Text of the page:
What does this mean for the retail investor or shorter-term trader? It means that if the SPAC you are interested in does not have the red flags that would discourage taking a position (e.g. “abcExampleSPAC IV” has never had success yet is on number 6…) Then this is handled like any other trade that thrives on event driven cycles. There are obvious indicators that should not be ignored just as they should not be with other investment strategies. The assumption that the retail investor knows this will be made through the rest of the article.
So, the common share versus the warrant is a conversation often had between individuals that are less experienced with the warrant transactions. Many of the recent authors you have read depict the SPAC bonanza we currently find ourselves in as a “hand over fist collection of money from the coffers” that you almost can’t be wrong. In at least a portion of that analysis they are not incorrect, but there are very few similarities other than the underlying security. If you need specific examples, they are found throughout CommonStockWarrants.com and for the purpose of this writing I will use one as an example for the sake of brevity. Sufficed to say it is rarely the decision to invest in the company that is incorrect but rather the method by which an investor can leverage both their capital and returns in a more substantive way.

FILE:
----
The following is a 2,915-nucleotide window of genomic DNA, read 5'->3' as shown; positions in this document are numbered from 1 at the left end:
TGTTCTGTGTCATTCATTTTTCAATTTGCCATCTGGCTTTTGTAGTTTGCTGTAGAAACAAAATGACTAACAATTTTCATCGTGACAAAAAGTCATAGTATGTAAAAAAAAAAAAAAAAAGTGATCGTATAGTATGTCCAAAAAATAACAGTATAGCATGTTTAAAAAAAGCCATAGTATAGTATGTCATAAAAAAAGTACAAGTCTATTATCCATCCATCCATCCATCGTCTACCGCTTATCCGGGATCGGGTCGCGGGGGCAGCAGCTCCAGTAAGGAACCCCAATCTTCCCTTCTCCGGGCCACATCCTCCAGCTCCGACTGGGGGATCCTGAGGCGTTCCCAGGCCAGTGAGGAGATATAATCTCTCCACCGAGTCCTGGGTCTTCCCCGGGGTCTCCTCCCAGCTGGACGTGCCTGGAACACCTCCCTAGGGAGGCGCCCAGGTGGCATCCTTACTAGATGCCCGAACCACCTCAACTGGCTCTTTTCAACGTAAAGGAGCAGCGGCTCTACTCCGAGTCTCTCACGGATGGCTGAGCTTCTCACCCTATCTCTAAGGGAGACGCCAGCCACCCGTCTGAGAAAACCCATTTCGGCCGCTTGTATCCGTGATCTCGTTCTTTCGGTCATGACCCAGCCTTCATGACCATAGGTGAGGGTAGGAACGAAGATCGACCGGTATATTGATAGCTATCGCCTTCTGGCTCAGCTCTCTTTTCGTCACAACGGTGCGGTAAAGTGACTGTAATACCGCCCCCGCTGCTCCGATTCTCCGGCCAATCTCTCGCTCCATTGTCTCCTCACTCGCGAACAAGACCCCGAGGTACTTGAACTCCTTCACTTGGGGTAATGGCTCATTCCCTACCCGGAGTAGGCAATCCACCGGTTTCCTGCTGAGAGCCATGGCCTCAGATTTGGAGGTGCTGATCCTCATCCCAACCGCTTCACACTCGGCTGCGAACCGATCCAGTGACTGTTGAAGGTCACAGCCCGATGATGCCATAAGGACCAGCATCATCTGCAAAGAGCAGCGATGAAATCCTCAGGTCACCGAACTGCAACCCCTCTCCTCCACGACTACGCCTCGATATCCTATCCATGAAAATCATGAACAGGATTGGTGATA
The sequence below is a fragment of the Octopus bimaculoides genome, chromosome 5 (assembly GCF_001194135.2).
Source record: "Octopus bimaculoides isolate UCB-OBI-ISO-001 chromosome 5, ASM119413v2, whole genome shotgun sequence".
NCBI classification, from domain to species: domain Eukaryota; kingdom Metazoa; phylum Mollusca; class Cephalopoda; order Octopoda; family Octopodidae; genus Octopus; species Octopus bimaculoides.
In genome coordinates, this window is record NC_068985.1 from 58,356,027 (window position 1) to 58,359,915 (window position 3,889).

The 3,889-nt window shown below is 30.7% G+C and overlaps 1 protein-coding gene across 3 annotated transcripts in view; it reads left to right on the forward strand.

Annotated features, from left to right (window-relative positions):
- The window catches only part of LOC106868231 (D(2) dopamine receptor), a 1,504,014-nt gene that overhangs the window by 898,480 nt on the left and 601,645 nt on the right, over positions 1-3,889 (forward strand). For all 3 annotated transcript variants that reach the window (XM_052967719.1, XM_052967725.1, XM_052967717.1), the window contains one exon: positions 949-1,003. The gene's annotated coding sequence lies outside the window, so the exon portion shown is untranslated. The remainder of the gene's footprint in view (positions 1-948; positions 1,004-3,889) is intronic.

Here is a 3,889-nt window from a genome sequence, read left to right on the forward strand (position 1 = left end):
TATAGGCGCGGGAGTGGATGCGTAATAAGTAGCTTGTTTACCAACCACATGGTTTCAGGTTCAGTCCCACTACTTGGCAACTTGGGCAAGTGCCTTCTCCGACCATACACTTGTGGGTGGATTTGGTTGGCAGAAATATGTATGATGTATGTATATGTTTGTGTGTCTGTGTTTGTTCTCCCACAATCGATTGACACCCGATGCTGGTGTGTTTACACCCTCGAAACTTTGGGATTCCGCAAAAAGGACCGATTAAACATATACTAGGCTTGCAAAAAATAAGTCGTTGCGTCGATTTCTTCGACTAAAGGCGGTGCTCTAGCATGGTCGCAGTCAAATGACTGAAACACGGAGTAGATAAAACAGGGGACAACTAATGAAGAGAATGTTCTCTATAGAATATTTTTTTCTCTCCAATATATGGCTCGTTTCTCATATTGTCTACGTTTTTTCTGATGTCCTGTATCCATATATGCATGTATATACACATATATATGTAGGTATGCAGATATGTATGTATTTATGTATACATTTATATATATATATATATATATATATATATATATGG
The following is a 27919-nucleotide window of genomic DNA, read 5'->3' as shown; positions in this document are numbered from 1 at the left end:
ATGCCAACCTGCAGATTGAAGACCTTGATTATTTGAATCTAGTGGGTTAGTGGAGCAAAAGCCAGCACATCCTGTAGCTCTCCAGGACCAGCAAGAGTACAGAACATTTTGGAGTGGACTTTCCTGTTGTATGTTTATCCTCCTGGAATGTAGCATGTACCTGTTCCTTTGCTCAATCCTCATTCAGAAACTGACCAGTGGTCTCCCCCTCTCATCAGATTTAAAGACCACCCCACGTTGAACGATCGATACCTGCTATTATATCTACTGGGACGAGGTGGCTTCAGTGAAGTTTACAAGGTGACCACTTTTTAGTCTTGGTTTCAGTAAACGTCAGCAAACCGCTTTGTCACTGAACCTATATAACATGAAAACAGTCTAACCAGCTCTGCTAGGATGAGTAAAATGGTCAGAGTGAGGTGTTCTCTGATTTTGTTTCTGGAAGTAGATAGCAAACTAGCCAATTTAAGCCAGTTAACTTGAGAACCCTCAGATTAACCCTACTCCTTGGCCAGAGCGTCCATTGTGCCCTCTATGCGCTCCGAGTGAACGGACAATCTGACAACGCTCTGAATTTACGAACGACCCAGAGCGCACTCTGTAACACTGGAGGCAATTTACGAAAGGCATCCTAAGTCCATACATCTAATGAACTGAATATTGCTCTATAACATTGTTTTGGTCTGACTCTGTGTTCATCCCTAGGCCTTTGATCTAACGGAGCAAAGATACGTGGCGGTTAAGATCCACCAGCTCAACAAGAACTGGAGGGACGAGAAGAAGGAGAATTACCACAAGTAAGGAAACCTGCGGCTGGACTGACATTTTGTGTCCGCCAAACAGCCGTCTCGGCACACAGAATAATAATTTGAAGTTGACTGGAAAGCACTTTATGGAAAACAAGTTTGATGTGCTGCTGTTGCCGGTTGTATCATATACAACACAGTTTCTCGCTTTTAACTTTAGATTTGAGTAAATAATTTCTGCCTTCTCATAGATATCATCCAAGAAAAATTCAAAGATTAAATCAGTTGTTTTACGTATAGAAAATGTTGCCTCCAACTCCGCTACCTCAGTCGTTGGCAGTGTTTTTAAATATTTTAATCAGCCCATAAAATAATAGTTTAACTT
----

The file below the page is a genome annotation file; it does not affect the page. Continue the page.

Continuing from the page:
** In FULL DISCLOSURE I owned the warrants (PIC.WS) during this cycle and have since exited **
Pivotal Investment Corp II
Pivotal Investment Corporation II operates as a blank check company. The Company formed for the purpose of effecting a merger, share exchange, asset acquisition, share purchase, reorganization, and similar business combination with one and more businesses or entities.
The example provided below covers the period entered September 04, 2020